It wasn’t until 1873, when the travel book The Innocents Abroad and the Western romp Roughing It made Twain a celebrity, that a theory emerged on his nom de plume. According to the Nevada Sentinel, during his “early days” as an Enterprise reporter, Clemens spent most nights drinking at the Old Corner saloon in Virginia City, a bar that “always had an account with the balance against him” tallied in chalk marks on the wall. Twain was an old-fashioned way of saying two, a usage Clemens was supposedly fond of because the article said “mark twain” was his order to mark two more on my tab: a request he allegedly became known for and attracted as a sobriquet.
This story appeared in several Western newspapers (often with liberal embellishments) despite the fact that its author’s claim of familiarity with Clemens was always dubious. The theory even appeared in the Daily Alta California — one of Twain’s former employers — at which point he responded in the following letter:
"Mark Twain" was the nom de plume of one Captain Isaiah Sellers, who used to write river news over it for the New Orleans Picayune: he died in 1863 and as he could no longer need that signature, I laid violent hands upon it without asking permission of the proprietor's remains. That is the history of the nom de plume I bear.
Twain also used the pen names “Josh” as in just joshing and “John Snook” as in to snooker, which bears mentioning because no record of the name “Mark Twain” exists in Times Picayune archives, nor those of any newspaper in the region. Isaiah Sellers always signed his river reports “I. Sellers.” And the captain died one year after Clemens adopted that pen name, not before.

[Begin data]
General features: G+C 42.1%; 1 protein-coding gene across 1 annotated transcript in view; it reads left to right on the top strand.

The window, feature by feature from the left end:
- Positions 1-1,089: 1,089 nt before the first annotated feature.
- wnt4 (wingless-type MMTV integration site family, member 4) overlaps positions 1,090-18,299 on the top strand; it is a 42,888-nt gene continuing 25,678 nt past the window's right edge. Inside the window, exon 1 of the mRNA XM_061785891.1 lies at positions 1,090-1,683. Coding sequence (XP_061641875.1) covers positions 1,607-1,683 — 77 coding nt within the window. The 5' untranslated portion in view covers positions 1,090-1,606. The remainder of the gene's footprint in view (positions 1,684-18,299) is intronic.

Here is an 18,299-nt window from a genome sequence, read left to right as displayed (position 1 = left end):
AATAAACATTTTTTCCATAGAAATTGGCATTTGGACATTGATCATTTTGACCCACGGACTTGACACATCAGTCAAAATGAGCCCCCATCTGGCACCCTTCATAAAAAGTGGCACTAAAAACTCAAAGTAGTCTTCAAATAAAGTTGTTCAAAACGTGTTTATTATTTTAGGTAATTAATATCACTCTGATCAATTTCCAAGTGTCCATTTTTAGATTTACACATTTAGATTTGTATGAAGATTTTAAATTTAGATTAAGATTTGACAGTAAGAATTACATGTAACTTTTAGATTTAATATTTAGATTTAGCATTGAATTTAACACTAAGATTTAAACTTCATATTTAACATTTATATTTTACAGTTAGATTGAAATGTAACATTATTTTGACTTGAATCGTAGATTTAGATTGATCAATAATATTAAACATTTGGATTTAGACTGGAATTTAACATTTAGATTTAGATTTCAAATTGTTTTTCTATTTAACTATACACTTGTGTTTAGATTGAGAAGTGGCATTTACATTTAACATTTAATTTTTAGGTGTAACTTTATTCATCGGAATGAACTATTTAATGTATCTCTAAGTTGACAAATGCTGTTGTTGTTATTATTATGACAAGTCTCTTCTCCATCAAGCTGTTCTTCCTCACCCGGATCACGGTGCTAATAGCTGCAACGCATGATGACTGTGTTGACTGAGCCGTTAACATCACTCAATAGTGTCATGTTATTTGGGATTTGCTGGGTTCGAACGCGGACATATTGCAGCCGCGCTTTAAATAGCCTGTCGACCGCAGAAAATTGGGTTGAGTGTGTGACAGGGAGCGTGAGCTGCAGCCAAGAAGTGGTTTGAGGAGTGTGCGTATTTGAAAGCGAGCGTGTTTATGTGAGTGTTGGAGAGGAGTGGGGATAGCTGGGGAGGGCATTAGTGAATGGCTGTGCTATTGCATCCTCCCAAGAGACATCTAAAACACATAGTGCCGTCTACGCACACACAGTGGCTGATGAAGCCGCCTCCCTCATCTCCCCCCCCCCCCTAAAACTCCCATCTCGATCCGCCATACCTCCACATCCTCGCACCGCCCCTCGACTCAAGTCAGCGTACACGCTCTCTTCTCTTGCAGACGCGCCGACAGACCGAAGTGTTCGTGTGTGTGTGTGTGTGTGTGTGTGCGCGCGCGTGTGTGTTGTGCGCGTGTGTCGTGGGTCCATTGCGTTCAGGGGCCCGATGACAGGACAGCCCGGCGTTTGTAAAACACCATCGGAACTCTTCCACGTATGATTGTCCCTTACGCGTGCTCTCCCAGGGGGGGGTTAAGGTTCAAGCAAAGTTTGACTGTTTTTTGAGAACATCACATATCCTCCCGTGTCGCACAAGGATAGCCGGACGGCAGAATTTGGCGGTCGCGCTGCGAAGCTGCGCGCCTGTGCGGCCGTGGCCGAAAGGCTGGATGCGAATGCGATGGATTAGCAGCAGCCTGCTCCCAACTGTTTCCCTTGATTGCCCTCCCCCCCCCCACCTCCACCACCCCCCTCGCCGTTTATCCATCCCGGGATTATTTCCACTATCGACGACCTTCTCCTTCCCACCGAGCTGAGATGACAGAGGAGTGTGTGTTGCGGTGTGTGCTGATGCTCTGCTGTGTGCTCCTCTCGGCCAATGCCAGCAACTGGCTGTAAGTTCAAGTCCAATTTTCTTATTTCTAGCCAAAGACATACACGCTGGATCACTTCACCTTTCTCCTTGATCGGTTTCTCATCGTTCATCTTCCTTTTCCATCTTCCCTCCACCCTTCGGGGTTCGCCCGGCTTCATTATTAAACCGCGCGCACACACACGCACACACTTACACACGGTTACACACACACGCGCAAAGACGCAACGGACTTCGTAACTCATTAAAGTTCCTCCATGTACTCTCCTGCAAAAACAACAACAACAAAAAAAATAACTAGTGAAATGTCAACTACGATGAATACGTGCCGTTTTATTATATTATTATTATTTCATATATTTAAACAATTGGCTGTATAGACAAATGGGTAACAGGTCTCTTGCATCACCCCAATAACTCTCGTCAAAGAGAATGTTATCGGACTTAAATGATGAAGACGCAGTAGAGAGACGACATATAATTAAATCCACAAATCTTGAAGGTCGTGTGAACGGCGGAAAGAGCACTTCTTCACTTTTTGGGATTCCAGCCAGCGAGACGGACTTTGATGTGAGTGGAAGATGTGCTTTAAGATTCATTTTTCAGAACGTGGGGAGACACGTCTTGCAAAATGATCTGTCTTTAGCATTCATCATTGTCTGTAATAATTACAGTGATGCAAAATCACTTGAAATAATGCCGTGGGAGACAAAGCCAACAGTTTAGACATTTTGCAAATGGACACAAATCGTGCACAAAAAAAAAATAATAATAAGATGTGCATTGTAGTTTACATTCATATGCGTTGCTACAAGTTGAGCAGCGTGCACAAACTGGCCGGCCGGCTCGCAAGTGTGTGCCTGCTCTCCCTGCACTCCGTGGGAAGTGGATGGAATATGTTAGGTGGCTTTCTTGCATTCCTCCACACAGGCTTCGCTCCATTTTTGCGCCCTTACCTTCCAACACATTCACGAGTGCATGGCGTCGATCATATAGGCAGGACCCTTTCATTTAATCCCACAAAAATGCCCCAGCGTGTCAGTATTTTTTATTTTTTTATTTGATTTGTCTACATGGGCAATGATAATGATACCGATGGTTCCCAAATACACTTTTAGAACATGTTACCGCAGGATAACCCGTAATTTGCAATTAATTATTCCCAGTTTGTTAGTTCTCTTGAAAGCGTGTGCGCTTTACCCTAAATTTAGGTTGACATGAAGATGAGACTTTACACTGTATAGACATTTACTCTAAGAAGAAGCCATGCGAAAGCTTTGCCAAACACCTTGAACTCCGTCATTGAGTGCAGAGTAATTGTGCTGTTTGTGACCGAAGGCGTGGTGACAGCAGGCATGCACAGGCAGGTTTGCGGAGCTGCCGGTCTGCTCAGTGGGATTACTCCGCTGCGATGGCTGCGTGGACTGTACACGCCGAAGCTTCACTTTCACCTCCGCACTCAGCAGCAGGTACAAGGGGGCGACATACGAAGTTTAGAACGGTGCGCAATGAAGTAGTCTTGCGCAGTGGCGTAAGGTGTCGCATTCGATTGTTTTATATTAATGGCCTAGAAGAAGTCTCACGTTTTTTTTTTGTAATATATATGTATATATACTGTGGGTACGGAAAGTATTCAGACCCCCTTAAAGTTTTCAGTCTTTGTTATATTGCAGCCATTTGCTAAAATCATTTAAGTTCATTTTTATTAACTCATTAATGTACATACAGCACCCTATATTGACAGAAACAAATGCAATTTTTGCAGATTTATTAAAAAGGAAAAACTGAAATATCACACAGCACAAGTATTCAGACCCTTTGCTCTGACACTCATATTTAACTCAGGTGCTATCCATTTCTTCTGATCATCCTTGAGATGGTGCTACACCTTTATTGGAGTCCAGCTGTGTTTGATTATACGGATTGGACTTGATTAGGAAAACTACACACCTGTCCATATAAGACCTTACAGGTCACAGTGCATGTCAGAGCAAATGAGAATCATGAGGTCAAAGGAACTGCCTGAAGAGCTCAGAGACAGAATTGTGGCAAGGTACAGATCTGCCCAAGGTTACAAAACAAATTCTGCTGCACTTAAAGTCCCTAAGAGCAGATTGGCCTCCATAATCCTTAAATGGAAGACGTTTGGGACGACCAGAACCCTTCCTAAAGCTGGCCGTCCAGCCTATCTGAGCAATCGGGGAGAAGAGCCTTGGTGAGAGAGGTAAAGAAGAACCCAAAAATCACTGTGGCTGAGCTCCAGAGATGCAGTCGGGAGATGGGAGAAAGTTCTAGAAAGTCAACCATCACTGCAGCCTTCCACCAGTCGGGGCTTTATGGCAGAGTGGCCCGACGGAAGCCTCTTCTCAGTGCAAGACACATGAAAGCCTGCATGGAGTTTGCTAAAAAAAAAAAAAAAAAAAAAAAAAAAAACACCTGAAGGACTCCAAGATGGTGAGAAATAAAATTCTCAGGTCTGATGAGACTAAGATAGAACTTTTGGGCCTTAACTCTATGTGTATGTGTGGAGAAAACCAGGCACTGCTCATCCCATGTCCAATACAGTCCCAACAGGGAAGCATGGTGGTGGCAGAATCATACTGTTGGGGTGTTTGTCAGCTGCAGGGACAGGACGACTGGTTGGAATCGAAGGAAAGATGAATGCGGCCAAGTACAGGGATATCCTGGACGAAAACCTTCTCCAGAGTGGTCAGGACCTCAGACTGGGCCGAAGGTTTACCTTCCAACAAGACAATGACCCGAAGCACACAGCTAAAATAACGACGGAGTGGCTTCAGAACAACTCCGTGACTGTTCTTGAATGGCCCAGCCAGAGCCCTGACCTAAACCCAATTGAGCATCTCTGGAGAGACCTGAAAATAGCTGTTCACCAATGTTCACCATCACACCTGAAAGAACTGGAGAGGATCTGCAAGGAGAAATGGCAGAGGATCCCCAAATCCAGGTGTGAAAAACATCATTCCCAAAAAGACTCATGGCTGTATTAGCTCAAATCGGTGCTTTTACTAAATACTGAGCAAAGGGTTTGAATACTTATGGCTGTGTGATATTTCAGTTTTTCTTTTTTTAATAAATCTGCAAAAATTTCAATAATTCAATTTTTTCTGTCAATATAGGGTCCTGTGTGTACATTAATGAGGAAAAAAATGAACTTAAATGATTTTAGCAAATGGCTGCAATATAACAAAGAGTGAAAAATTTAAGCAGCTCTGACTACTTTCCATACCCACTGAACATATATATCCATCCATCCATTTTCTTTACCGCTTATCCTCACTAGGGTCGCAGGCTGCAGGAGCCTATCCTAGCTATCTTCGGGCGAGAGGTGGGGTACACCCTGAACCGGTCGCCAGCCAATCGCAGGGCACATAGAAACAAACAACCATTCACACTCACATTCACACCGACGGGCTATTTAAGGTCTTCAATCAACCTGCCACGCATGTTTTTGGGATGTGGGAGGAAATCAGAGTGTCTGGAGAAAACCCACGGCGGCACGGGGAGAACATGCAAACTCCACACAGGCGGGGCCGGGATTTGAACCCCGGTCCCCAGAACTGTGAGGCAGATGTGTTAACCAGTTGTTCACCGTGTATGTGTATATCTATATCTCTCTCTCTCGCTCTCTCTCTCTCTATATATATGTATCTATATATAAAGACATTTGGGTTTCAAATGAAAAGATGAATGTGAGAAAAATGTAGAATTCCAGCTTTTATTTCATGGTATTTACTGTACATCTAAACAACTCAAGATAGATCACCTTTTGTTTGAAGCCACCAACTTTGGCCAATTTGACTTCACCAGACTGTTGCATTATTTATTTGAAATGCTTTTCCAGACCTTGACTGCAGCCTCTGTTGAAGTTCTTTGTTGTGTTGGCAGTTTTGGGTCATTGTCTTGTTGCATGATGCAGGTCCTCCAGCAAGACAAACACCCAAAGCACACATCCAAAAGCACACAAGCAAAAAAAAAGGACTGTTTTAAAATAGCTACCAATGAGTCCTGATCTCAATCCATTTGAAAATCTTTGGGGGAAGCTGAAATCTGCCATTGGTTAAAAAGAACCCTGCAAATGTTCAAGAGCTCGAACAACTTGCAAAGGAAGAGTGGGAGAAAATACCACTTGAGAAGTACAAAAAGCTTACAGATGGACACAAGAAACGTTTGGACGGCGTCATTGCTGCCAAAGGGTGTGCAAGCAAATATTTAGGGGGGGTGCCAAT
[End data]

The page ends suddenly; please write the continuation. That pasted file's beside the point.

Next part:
For these reasons, scholars and schoolteachers alike tend to attribute Mark Twain directly to the riverboat call for “by the mark, twain,” — or two fathoms — a depth considered safe, if just barely, to sail steamboats on the Mississippi. This is the reference Twain intended of course, even as he lent it to Captain Sellers. It nicely recalled his short career as a Mississippi steamboat pilot and evoked his Southern roots at a time when he had just begun plotting three books set in that milieu. The Adventures of Tom Sawyer, Life on the Mississippi, and The Adventures of Huckleberry Finn — Twain’s most celebrated works — all came in uninterrupted succession in the 12 years following his rebuttal of the Nevada saloon anecdote. The only other problem with Clemens’s version of events was that “mark twain” was an uncommon usage on the Mississippi. Mac Donnell, who also owns the largest private collection of Twain’s personal books and letters, notes that even in the author’s journals, “mark two” was used instead of “mark twain.”
And it begs little guessing why Clemens would prefer this narrative to the Vanity Fair source. In the context of the mariner sketch — set on the Atlantic coast — “Mark Twain” was terribly shallow.
And then there was the stigma of being associated with Vanity Fair: the fact that its contributors, the so-called “Phunny Phellows,” were, well, not funny. “By the time Twain became famous, they were going out of style pretty quick,” Mac Donnell said. A specialist in 19th century literature, he added that: “In 1873, when Clemens was challenged on the source of his pen name, he had already patented the Mark Twain scrapbook. He had already branded himself Mark Twain. He had signed book deals and established his name. He wasn’t about to go backwards into the Phunny Phellow mold.”